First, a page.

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How to start Java programming for mobile phones?

I am a desktop applications developer. I use mainly Delphi and Visual C++ to work on products.

I'd like to start writing some Java applications (midlets?) for mobile phones.

Since I use Delphi in my everyday work, I'm used to a powerful IDE, and I usually expect such a thing.

What do I need to download in order to write some apps for my mobile phone?

I'd like a good IDE, with integrated help, debugging, etc.

Thanks!

JM
Thursday, March 11, 2004

IBM's websphere studio has a mobile edition.  However be prepared to sell your children.

Have a look at eclipse.  It's the foundation for Websphere studio, but free.  You'll have to do the launching of emulators etc. yourself but you'll save enough money to buy a couple of phones.

Koz
Thursday, March 11, 2004

Step 1) Obtain a large mallet.
Step 2) Put your most sensitive body parts against a hard surface.
Step 3) Have a friend bang away full-tilt for 2 minutes.

After that, reading the MIDP documentation won't seem so bad.

Okay, I'm exagerating a little bit, but not much.  MIDP development is a PITA.  It's a case where you first have to understand it all before you can accomplish the slightest little thing.  Their goal was write once, run anywhere EXTREME!!!111  As such it's abstracted to hell and back.  It's nothing like Delphi.

Richard P
Thursday, March 11, 2004

Argh! Please don't!

The idea of bloated, slow, ugly applications taking over my handphone just scared me wide-awake.

HeWhoMustBeConfused
Thursday, March 11, 2004

I've also been thinking about playing around with Java for mobile devices.  I'm strictly a .Net developer right now, and I'm a bit perplexed by all of the different Java variants.

From what I've read, J2ME seems like the best way to develop for handhelds.  Some of the Palm devices are marketed as including J2ME, but others are not.  Is it possible to use J2ME applications on these other Palm devices as well?  (E.g., if the users install MIDP or some other VM?)  If not, is there another way to develop Palm applications using Java?

Robert Jacobson
Thursday, March 11, 2004

Nokia offers a SDK that adds to J2ME. Also, nokia will offer a python interpretor with their phones soon so you might not need to go the java route.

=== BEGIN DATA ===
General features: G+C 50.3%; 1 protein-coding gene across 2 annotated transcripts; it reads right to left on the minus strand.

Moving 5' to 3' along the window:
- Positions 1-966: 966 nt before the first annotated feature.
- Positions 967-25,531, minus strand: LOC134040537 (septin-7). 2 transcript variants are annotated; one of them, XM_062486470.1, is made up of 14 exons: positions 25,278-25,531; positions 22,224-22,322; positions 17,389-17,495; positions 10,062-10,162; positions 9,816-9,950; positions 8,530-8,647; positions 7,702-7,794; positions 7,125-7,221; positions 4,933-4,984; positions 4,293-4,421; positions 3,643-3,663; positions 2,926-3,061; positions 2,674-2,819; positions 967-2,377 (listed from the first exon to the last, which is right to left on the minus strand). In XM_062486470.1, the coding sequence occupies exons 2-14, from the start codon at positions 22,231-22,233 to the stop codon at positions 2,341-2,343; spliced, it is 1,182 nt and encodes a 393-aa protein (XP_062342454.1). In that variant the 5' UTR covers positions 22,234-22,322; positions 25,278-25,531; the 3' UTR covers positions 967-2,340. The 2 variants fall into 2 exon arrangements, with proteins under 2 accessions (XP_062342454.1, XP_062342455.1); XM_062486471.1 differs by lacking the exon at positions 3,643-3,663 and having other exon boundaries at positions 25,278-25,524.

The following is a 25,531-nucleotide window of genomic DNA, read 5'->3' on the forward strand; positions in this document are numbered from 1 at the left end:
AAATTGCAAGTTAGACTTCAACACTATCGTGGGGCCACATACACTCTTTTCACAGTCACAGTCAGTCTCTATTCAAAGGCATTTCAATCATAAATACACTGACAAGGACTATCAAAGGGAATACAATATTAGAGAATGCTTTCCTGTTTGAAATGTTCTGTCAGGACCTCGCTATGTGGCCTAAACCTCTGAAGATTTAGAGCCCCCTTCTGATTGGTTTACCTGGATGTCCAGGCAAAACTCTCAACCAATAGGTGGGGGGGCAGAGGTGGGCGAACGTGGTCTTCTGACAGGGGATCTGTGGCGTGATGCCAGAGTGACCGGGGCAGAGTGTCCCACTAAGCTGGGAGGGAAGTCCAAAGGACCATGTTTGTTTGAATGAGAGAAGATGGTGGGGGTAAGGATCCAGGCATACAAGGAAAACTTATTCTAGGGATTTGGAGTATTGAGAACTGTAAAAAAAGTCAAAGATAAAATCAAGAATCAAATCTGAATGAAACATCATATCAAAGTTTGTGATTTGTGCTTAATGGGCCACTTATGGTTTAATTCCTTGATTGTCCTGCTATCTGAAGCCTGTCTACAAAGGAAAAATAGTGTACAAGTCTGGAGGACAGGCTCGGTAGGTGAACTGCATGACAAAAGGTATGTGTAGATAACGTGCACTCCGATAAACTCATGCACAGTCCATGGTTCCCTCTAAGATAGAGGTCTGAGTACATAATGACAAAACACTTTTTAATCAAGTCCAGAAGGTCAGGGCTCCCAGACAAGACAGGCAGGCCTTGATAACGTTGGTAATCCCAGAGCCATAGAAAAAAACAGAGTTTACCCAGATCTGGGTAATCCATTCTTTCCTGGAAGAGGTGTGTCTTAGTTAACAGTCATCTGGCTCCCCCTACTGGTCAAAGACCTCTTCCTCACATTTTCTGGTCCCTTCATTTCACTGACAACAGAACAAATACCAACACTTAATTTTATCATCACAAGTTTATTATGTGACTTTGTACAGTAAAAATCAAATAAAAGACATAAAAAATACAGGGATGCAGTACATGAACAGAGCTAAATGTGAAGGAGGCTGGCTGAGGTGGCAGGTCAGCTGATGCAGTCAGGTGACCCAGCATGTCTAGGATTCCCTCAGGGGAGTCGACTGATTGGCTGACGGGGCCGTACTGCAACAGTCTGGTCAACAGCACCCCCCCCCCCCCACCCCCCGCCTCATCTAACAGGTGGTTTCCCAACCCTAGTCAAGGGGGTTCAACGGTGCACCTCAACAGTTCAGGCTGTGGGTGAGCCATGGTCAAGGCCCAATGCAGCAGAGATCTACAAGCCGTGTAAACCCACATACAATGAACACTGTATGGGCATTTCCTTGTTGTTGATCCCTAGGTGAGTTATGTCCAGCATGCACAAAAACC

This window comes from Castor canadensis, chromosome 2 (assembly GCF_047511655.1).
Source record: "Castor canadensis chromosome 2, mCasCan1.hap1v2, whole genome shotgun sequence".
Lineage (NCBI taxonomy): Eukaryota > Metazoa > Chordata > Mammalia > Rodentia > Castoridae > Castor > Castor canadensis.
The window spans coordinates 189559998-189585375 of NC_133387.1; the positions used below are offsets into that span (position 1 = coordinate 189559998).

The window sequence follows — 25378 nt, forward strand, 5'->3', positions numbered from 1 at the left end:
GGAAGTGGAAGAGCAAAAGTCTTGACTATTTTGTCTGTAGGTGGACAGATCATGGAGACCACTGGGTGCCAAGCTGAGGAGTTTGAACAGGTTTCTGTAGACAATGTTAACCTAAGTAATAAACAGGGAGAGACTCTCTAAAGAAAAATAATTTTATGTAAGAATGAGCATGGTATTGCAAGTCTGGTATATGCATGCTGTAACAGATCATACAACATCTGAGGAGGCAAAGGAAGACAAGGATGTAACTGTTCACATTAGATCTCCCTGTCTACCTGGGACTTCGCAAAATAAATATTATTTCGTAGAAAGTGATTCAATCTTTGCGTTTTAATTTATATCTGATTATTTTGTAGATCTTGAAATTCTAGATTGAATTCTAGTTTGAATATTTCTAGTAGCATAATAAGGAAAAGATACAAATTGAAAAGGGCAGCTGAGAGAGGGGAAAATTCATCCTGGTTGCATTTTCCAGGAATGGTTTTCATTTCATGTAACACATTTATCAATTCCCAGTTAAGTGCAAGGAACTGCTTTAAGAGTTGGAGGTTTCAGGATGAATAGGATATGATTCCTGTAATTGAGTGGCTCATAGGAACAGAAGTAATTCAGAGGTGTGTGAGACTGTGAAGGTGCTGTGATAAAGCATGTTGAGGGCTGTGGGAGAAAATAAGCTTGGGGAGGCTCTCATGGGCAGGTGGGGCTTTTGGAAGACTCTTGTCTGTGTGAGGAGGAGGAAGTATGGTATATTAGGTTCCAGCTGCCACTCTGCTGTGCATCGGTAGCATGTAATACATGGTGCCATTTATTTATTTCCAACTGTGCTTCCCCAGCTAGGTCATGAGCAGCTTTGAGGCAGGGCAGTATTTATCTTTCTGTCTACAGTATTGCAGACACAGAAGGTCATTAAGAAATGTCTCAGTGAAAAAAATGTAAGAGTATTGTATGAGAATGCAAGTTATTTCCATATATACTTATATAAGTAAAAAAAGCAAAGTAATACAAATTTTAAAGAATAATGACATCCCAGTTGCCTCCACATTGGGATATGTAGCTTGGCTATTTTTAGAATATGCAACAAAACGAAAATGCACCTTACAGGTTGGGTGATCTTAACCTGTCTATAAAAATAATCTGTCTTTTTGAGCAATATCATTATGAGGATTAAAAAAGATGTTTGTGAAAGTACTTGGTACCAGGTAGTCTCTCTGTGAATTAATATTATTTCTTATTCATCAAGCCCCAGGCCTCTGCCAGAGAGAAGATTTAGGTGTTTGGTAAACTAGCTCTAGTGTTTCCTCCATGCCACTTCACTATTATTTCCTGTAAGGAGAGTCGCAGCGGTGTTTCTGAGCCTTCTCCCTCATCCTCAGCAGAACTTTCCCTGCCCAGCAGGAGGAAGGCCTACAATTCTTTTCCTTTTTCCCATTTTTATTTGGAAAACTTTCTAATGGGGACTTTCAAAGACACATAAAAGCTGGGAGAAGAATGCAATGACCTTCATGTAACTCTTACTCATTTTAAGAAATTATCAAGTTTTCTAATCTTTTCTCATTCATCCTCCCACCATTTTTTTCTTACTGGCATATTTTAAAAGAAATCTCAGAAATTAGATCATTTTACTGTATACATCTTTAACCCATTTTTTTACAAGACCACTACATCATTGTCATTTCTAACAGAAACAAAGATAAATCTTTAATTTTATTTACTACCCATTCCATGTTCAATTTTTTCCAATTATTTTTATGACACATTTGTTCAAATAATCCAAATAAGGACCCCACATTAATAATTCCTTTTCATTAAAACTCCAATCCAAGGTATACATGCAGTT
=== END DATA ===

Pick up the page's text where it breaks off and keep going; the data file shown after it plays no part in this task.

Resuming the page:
Tom Vu
Thursday, March 11, 2004

Development for mobile phones doesn't seem to pay well. It's low price stuff. For commercial work you have to get your games validated by the carrier and pay a fee for it.

Also, the phone companies are running lots of "competitions" to get people to write stuff for free. (Of course, they don't give their phones away. An old story.)

x
Thursday, March 11, 2004

JBuilder is great for J2ME.    Good visual design tools and its easy to integrate the different manufacturers toolkits.

Nokia has a lot of great documentation on their site at www.forum.nokia.com.

MT
Thursday, March 11, 2004

Robert,

Apps written in Java for the palm pilot are all MIDP. Change the VM, and it'll most likely be a MIDP VM. ie: the new IBM VM is MIDP, as well as the old Sun provided one.

There are similar-to's, like SuperWaba, but it's not directly a Java thing. You can write in Java syntax, but it's not a Java distributable.

Arron Bates
Friday, March 12, 2004

I've developed some J2ME games for my sprint pcs phone.  I use Forte for Java with an SDK from sprint.  The SDK is free, and Forte was free when I downloaded it, I think its now part of Sun ONE studio and I'm not sure if its free anymore.
  Do a google search for your phone and 'j2me' you should come up with some stuff.  Basically you will download and install some kind of SDK for your phone.  Sprint phones are different from verizon, tmobile, etc.  The SDK will contain some libraries for your phone like how to make it play sounds and vibrate, and it should come with an emulator, some docs, and sample apps.

Kevin
Friday, March 12, 2004

I've actually looked at J2ME for a class research project this term, specifically sending SMS messages.

J2ME comes with an emulator, or at least the Wireless Toolkit does.  It also comes with KToolbar to manage your projects. Simple to build and run.  Eclipse has an EclipseME plugin for J2ME.  EclipseME is pretty lame though, just launching the emulator.

I use IntelliJ and it was pretty trivial to edit the code there, then click "build/run" in J2ME's Ktoolbar project manager.

I didn't write any games, or GUI really (again, my focus was messaging), but J2ME was pretty simple to use.  It also came with a number of sample applications, so it was easy to get started.

Chris Kessel
Friday, March 12, 2004

Java apps on mobile phones are best written in a normal text editor.  I use jedit, but you might prefer notepad or what not.

Any embedded programming, including J2ME, is best done with  slowly and surely, rather than RAD.

If you want RAD, and you are doing business apps, you might prefer playing with Appforge.

i like i
Friday, March 12, 2004

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